However, Kiewe's dubious place in knitting history may be that of Promulgator of the Great Aran Sweater Myth. Kiewe actually purchased one of the first commercially available Aran sweaters in 1936, loaned it to Mary Thomas for her book, and then proceeded to cook up a fairytale theory about the Irish knitting these sweaters for centuries. Richard Rutt goes into great detail about Kiewe's theory in The History of Hand Knitting:

Heinz Kiewe perceived a connection between Aran knitted designs and ancient Irish art. He never claimed that this was a scholarly theory: he accepted it as an intuitive perception...So he began to describe Aran knitted patterns in terms of the 'white shirt of monotheistic cultures.' Before long, publicists for wool spinners were crediting Aran knitting with thousands of years of history...

Much of this nutsy nonsense comes from a book Kiewe wrote in 1967, The Sacred History of Knitting. In the early '80s, when I was knitting editor for MacKnit, a machine knitting magazine, I spent a good deal of time researching Aran knitting history, to the extent that anyone can research knitting history in this country. I met up with an English machine knitter and historian, Kathleen Kinder, who was the first to challenge the notion that Aran patterns were symbolic and that the Irish had been knitting these sweaters from time immemorial. Kathleen had done an enormous amount of research and I suspect that Richard Rutt used many of Kathleen's theories as a jumping-off point.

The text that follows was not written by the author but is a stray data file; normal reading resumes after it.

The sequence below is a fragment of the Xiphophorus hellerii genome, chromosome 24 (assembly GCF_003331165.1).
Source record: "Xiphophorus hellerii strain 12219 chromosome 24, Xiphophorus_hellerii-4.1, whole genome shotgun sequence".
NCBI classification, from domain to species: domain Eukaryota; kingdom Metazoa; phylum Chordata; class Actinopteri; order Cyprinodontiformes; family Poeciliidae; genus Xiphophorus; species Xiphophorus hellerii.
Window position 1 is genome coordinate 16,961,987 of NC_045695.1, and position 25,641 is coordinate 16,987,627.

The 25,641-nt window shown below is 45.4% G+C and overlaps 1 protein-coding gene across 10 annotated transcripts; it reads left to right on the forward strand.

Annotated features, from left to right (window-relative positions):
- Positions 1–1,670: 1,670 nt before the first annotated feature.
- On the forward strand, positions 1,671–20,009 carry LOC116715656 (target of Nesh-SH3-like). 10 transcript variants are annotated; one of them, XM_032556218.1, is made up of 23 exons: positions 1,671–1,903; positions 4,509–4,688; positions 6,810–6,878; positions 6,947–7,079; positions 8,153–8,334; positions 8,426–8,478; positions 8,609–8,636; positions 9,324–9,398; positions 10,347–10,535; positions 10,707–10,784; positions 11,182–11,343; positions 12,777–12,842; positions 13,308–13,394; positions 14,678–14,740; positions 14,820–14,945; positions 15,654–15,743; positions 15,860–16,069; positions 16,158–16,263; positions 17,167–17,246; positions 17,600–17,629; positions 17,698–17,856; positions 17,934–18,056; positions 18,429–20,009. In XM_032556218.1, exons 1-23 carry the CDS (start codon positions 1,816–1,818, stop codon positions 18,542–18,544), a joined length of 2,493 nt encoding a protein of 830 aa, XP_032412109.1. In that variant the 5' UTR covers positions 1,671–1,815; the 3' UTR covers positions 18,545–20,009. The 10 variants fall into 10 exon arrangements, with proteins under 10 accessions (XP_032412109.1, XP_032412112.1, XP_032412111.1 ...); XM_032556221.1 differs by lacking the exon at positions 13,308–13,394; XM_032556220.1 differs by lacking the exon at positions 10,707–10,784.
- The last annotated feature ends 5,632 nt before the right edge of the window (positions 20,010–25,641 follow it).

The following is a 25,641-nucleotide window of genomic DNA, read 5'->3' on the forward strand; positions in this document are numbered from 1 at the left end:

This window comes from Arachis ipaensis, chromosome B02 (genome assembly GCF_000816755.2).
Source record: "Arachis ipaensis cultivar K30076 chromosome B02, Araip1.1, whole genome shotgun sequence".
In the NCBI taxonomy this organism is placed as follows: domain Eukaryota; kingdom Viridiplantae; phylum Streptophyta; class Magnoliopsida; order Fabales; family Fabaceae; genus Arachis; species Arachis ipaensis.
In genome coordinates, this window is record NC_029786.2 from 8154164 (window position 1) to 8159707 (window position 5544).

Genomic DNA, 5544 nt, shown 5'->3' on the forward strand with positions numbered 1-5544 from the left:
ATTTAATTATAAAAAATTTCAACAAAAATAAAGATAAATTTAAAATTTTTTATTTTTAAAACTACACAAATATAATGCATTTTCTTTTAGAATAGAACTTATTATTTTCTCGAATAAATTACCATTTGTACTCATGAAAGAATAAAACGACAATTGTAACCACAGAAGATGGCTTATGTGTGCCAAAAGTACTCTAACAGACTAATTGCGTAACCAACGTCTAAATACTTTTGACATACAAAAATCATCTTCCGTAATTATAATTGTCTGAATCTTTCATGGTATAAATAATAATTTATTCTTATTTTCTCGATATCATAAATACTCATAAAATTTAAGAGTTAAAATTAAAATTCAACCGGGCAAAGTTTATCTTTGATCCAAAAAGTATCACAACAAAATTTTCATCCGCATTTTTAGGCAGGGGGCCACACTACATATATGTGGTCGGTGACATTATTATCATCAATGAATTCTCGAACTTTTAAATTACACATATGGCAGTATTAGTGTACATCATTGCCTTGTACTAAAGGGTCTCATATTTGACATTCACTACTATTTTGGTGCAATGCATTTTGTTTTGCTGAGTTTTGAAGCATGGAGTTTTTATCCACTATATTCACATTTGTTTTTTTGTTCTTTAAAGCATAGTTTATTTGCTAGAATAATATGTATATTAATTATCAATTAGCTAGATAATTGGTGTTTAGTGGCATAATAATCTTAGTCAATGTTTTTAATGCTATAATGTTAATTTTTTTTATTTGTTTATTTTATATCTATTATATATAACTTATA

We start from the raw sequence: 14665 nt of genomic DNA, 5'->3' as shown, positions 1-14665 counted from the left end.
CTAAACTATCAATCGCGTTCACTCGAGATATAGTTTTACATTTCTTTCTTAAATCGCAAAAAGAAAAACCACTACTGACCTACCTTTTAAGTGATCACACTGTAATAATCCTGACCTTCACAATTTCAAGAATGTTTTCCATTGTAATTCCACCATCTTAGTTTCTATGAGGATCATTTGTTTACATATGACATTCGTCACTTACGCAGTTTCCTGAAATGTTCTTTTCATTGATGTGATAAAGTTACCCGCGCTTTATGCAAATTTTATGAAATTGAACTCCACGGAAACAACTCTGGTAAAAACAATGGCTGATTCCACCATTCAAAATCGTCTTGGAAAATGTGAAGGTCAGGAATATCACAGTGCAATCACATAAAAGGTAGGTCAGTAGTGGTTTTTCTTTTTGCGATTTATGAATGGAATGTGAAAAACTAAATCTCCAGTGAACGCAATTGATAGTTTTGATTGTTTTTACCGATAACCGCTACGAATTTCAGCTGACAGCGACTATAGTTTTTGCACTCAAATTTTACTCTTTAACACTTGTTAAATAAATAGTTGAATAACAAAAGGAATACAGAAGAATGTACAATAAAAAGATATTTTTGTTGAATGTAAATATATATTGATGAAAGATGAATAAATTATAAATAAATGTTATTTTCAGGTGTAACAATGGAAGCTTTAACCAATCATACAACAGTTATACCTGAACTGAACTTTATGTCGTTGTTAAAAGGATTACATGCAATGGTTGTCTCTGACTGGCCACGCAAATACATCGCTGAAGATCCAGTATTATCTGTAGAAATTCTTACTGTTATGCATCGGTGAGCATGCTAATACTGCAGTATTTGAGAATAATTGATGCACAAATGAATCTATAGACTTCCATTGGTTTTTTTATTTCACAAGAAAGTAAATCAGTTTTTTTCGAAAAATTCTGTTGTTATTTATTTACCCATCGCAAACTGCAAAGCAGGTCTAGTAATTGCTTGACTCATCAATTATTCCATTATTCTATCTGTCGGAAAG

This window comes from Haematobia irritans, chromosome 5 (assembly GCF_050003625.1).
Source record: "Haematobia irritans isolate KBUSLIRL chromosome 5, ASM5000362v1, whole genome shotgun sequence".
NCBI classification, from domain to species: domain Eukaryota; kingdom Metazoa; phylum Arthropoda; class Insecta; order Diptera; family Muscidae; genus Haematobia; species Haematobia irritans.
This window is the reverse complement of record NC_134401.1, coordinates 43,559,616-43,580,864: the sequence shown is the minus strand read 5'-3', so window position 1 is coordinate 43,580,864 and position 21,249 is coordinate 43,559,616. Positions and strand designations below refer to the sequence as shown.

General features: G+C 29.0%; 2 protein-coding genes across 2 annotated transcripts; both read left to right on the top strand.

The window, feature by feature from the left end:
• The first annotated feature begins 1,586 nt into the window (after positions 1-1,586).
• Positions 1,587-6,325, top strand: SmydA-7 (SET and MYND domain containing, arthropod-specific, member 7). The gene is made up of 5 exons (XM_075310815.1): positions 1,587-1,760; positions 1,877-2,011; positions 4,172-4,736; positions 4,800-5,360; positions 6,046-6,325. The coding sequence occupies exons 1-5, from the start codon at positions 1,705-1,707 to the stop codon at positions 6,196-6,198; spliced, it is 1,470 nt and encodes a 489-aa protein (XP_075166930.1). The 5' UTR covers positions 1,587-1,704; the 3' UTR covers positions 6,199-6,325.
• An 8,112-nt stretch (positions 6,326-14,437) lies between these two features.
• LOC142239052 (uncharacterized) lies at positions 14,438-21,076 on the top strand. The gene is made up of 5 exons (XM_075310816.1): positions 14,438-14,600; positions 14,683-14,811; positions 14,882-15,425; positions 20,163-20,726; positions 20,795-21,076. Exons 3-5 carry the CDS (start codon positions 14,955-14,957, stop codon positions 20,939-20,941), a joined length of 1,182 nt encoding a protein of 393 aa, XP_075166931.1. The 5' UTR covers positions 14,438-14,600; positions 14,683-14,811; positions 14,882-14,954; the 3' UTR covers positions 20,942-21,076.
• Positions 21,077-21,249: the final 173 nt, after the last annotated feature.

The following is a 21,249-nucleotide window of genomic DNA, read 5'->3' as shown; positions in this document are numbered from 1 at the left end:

I own an autographed copy of this bizarre book, found in a used bookstore 20 years ago. And it is most bizarre. Some of the chapters: Discover of the knitted priestly Ephod on Cyprus; Jerusalem Knitting; Sculpture in Convex Stripes--did it signify knitting?

You get the picture. Here's Kiewe at his looniest, verbatim:

Are the Aran patterns a sign, a witness of the revelations of the Holy Book?
Yes, indeed we confirm them to be ornaments of religion--symbols of the divine "geometrical speculations" of the Near East. What was the importance of the symbol of interlacing? The bond of Man with God and Religion (from re-ligare--to bind "the religious"--person bound by monastic vows, etc.).
The plait? The Holy three stands of hair ribbon or straw, the plaited holy-bread of the Old Testament, they are symbols of a devout family bound up with God.
Do we need now to explain the deep religious meaning of the names of the Aran patterns?

Enough on Kiewe. The book does have some interesting info on Jersey and Guernsey knitting, due to Kiewe's friendship with Gladys Thompson, author of Patterns for Guernseys and Jerseys. And here's an interesting article I found, if you don't know too much about Aran knitting. However, I would highly recommend Rutt's book, recently back in print. It's a fascinating read.

If you click on that article link, you will find more interesting info. And, I found another nicely written article here ...this author almost seems as disappointed as I feel!

So much for that line of thinking in for the embroidery. Anybody?